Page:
Politics, Language, and Time: Essays on Political Thought and History

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University of Chicago Press, Jan 15, 1989 - Political Science - 290 pages
In his first essay, "Languages and Their Implications," J. G. A. Pocock announces the emergence of the history of political thought as a discipline apart from political philosophy. Traditionally, "history" of political thought has meant a chronological ordering of intellectual systems without attention to political languages; but it is through the study of those languages and of their changes, Pocock claims, that political thought will at last be studied historically.

Pocock argues that the solution has already been approached by, first, the linguistic philosophers, with their emphasis on the importance of language study to understanding human thought, and, second, by Thomas Kuhn's The Structure of Scientific Revolutions, with its notion of controlling intellectual paradigms. Those paradigms within and through which the scientist organizes his intellectual enterprise may well be seen as analogous to the worlds of political discourse in which political problems are posed and political solutions are proffered. Using this notion of successive paradigms, Pocock demonstrates its effectiveness by analyzing a wide range of subjects, from ancient Chinese philosophy to Machiavelli, Hobbes, and Burke.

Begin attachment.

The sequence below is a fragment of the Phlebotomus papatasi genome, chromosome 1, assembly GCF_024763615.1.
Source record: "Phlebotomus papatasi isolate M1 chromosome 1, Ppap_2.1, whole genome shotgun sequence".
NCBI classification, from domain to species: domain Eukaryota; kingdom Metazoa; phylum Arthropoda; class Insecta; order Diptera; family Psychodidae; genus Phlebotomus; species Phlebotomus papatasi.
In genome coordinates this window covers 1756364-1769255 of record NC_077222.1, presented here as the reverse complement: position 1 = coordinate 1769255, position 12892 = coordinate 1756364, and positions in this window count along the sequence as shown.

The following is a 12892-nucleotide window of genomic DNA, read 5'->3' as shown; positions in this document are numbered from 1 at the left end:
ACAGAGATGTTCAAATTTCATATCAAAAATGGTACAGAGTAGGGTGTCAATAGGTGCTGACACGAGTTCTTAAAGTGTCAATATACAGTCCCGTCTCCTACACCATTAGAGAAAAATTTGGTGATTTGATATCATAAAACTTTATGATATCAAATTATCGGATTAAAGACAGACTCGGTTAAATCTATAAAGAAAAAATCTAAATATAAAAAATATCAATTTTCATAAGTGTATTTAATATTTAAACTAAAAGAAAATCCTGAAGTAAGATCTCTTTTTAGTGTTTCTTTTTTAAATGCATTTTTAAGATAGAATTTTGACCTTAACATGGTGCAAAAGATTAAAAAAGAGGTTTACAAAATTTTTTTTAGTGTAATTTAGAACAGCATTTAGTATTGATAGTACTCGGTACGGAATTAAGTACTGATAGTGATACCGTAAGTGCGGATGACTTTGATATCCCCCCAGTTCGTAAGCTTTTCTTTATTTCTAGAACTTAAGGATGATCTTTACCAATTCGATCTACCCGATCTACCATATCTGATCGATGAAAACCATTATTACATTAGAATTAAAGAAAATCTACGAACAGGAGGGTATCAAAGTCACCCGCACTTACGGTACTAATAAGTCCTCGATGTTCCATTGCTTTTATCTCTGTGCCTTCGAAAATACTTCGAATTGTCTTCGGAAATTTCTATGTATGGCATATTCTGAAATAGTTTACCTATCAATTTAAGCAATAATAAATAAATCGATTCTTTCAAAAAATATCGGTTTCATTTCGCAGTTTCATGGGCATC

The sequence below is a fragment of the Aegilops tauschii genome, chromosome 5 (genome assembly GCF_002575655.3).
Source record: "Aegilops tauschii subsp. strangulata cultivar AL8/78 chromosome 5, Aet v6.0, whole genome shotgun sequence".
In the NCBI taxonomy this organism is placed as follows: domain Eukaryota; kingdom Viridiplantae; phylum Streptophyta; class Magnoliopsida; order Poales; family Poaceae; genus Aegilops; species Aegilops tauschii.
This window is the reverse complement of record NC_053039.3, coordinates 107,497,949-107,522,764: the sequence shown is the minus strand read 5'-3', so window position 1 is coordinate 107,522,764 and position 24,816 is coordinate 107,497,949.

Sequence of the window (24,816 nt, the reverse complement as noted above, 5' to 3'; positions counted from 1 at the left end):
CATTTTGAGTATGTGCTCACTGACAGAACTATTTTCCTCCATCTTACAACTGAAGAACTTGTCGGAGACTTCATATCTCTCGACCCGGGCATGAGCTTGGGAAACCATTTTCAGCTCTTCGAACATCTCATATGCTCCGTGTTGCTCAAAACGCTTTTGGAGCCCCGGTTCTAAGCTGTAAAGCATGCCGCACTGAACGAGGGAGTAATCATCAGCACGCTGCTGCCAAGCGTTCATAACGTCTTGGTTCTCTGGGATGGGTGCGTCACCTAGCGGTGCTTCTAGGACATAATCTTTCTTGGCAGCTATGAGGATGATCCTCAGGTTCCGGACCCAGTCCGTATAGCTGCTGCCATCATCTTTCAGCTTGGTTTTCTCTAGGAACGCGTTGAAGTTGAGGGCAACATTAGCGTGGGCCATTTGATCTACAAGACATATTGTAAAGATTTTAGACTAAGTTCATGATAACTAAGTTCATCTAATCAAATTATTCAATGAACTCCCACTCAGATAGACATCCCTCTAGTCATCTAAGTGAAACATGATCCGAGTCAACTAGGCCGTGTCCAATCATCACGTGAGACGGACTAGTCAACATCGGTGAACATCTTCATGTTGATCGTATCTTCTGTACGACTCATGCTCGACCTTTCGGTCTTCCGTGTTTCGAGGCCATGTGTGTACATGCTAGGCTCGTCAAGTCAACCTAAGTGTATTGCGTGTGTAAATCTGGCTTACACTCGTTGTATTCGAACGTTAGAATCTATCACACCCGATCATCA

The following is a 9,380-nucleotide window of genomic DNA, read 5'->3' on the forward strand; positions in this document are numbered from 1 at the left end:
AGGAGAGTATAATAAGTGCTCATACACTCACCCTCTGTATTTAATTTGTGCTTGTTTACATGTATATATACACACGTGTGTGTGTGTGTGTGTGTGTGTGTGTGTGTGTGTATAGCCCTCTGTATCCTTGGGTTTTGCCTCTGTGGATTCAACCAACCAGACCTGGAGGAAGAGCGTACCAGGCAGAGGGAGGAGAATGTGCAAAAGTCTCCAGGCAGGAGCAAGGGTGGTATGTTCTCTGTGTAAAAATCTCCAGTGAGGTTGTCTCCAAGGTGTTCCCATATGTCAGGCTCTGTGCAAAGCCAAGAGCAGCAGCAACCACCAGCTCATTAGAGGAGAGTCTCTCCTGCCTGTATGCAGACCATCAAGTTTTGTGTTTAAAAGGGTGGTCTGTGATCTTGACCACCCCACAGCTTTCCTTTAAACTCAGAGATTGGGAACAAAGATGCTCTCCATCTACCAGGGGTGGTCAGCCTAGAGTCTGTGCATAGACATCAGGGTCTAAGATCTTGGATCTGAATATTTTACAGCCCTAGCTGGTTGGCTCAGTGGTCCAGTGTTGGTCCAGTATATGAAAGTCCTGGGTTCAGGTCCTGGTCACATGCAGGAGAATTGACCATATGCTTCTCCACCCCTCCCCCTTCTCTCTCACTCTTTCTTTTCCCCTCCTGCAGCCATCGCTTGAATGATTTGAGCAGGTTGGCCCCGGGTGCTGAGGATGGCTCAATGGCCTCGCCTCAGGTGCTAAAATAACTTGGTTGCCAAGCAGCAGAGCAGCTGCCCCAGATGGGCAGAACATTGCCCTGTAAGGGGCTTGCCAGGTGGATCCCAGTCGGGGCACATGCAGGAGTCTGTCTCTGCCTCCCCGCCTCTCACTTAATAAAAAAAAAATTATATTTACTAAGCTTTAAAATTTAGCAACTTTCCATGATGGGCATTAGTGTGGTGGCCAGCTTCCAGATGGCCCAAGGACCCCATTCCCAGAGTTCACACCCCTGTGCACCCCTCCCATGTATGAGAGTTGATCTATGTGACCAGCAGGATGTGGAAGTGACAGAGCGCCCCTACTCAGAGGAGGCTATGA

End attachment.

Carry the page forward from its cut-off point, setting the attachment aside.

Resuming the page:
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Contents

AN ESSAY ON THE APPARENT
42
CIVIC HUMANISM AND ITS ROLE IN ANGLOAMERICAN
80
MACHIAVELLI HARRINGTON AND ENGLISH POLITICAL IDE
104
TIME HISTORY AND ESCHATOLOGY IN THE THOUGHT
148
A PROBLEM
202
AN ESSAY ON TRADI
233
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About the author (1989)

J. G. A. Pocock is the Harry C. Black Professor of History at the Johns Hopkins University. Among his many books are The Ancient Constitution and the Federal Law and Virtue, Commerce, and History.

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